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Able Flight grad launches nonprofitAble Flight grad launches nonprofit

Aims to expand access to adapted aircraft Aims to expand access to adapted aircraft

Imagine earning your pilot certificate and finding out the nearest airplane you can rent is four hours away, and you’ll begin to understand what drove John Robinson to create a nonprofit organization to expand access to adapted aircraft. A year after earning his sport pilot certificate with help from Able Flight, Robinson has been able to log just one flight. The logistical challenge of finding an aircraft in his local area that suits his needs has proved the latest challenge this military veteran has faced—and he’s formed a plan to overcome it.

John Robinson looks forward to helping other pilots gain access to aircraft they can fly after training through organizations like Able Flight. Contributed photo.

It is a problem, Robinson said, that many, if not most, Able Flight graduates must grapple with: the relative rarity of aircraft with hand controls adapted for pilots with physical challenges that make booting a rudder pedal the one thing they cannot do in an airplane. Able Flight students gather for intensive training each year at Purdue University, where bonds are formed that endure long beyond the checkride. Robinson said he is in regular contact with fellow Able Flight graduates around the country, including several in the region around his home in Charlotte, North Carolina.

“They are having the exact same problem,” Robinson said in a telephone interview. “Everybody wants to fly and nobody can find planes. It’s a significant problem.”

Robinson’s closest airplane rental option is a four-hour drive away in Georgia, and he said that even the simplest flight requires at least one night in a hotel, and time away from his work as a mental health counselor. When he returned home from Purdue with his sport pilot certificate a year ago, he found the aviation bug had bitten hard, and frustration soon ensued. "All I want to do, I want to fly.”

He cut back his counseling work to part-time, and set to work creating a nonprofit organization called AV84all to help facilitate aviation for Able Flight graduates and other pilots with physical challenges by building adapted airplanes from kits that Robinson hopes to one day see deployed at locations across the country. That effort will begin soon with the first aircraft, a Zenith CH 750 Cruzer that will begin to take shape in September about half an hour from Robinson’s home. He will happily make that shorter trek many, many times to join members of Experimental Aircraft Association Chapter 1083 based at Rowan County Airport in Salisbury, North Carolina, who will lend their skill and expertise to assemble the Zenith kit.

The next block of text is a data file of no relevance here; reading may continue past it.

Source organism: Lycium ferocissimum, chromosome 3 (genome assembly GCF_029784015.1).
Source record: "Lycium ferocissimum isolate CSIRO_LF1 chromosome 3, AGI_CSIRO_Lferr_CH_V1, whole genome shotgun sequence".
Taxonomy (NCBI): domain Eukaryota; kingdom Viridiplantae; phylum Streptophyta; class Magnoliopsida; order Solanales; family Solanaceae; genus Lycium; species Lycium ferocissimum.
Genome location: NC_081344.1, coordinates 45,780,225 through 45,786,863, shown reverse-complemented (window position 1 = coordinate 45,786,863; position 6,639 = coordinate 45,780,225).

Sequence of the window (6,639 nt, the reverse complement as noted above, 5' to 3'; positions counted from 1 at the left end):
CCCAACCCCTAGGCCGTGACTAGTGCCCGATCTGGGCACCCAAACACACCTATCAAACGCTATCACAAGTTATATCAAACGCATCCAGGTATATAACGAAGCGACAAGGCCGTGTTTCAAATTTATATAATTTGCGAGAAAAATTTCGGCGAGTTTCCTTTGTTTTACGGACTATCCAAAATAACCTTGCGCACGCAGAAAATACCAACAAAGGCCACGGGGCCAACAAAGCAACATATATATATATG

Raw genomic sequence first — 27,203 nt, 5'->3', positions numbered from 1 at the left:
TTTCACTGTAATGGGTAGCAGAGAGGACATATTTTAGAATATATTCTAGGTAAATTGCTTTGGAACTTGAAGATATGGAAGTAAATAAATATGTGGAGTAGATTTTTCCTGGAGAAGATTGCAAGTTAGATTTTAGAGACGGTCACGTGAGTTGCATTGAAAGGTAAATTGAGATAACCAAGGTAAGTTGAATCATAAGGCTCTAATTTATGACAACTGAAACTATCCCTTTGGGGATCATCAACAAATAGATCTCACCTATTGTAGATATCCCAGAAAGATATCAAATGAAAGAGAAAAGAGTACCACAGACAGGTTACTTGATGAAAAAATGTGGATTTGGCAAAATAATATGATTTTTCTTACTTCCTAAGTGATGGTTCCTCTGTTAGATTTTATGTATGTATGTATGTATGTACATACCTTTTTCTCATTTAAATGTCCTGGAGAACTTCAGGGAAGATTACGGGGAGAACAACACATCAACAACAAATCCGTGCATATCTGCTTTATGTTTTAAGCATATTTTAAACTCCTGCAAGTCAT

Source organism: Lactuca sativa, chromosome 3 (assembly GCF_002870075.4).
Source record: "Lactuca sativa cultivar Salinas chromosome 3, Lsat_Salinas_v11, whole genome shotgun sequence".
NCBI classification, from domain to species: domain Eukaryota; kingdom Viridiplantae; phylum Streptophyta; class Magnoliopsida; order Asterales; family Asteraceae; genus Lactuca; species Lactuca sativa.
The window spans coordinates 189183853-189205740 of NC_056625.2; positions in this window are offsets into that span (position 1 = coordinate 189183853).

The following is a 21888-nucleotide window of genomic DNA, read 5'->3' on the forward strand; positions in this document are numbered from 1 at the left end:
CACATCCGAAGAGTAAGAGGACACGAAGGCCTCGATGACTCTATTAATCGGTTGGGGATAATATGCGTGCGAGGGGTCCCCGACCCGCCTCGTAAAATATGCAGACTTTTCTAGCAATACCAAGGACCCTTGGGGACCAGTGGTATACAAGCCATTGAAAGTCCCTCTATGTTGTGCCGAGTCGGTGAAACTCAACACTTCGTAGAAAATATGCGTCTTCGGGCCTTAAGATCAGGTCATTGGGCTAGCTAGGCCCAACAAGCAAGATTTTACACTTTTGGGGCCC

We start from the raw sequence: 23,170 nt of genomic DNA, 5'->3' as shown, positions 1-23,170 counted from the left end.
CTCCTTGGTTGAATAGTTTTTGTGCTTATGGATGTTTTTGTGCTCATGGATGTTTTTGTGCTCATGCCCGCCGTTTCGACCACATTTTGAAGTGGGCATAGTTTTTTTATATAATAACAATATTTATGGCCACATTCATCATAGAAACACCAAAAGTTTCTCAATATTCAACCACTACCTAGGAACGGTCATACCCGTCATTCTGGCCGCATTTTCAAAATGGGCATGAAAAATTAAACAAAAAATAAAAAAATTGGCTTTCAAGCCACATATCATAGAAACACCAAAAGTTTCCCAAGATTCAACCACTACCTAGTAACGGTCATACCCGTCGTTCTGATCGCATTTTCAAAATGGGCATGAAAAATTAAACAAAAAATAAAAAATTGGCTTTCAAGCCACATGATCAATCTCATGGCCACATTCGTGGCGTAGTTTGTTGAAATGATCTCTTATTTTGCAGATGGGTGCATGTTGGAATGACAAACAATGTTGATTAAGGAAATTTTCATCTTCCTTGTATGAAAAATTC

Robinson and the EAA chapter members building the kitplane will be assisted by Zenith Aircraft, which donated the time and services of company engineers who will work with Robinson to customize the Cruzer for use by pilots who do not have the use of their legs. Robinson said that came about thanks to Able Flight Executive Director Charles Stites, who has long worked with Zenith Aircraft to support Able Flight’s mission to create opportunities for people to overcome physical challenges and earn pilot certificates.

“I am hopeful that the success of this project will inspire similar efforts throughout the country,” Stites said in a press release.

Robinson, who served in the U.S. Navy from 1988 to 1992 (during Operation Desert Storm) said his 20 years of using a wheelchair following a 1996 car crash have given him insight into the needs of pilots who face similar challenges—insight that is also informed by countless conversations with others who are in similar situations. He hopes the aircraft and custom controls will become a model for others to replicate around the country. Robinson has established a registered nonprofit organization to accept tax-deductible donations, and hopes to use donations to reduce or eliminate the hourly cost for pilots who fly the adapted airplane.

“It’s going to be free, or as minimal as possible” to rent the AV84all aircraft, Robinson said. He has personally invested thousands of dollars of his own to get things started, he said, and said the EAA chapter’s positive response and hands-on help will make it possible to finish the project in about a year, much sooner than he otherwise could.

“Hopefully this build will be the test and we’ll work out all the kinks,” Robinson said. The word has gotten out to fellow Able Flight pilots in the area, and he expects the Cruzer will be much in demand.

“I’m very thankful that the chapter here decided to help me take it on. Without their skill and knowledge, I would not be going this route.”

Zenith CH 750 Cruzer photo courtesy of Zenith Aircraft.
Jim Moore

Jim Moore

Editor-Web
Editor-Web Jim Moore joined AOPA in 2011 and is an instrument-rated private pilot who enjoys competition aerobatics.
Topics: Aviation Organizations, Experimental Aircraft Association, Pilots

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